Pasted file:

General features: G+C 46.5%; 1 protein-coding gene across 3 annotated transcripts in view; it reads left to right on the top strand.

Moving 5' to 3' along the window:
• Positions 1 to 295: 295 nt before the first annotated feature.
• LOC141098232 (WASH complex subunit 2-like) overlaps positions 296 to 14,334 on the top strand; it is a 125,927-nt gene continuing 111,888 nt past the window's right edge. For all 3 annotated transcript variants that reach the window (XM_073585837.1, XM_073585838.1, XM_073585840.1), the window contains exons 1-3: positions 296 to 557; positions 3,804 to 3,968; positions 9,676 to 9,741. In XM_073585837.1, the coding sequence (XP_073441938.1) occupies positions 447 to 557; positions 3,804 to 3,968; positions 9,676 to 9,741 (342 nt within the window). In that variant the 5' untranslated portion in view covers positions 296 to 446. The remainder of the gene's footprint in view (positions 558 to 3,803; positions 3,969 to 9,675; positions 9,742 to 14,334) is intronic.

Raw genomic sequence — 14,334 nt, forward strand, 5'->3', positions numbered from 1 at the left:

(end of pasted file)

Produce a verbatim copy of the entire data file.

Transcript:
General features: G+C 46.5%; 1 protein-coding gene across 3 annotated transcripts in view; it reads left to right on the top strand.

Moving 5' to 3' along the window:
• Positions 1 to 295: 295 nt before the first annotated feature.
• LOC141098232 (WASH complex subunit 2-like) overlaps positions 296 to 14,334 on the top strand; it is a 125,927-nt gene continuing 111,888 nt past the window's right edge. For all 3 annotated transcript variants that reach the window (XM_073585837.1, XM_073585838.1, XM_073585840.1), the window contains exons 1-3: positions 296 to 557; positions 3,804 to 3,968; positions 9,676 to 9,741. In XM_073585837.1, the coding sequence (XP_073441938.1) occupies positions 447 to 557; positions 3,804 to 3,968; positions 9,676 to 9,741 (342 nt within the window). In that variant the 5' untranslated portion in view covers positions 296 to 446. The remainder of the gene's footprint in view (positions 558 to 3,803; positions 3,969 to 9,675; positions 9,742 to 14,334) is intronic.

Raw genomic sequence — 14,334 nt, forward strand, 5'->3', positions numbered from 1 at the left: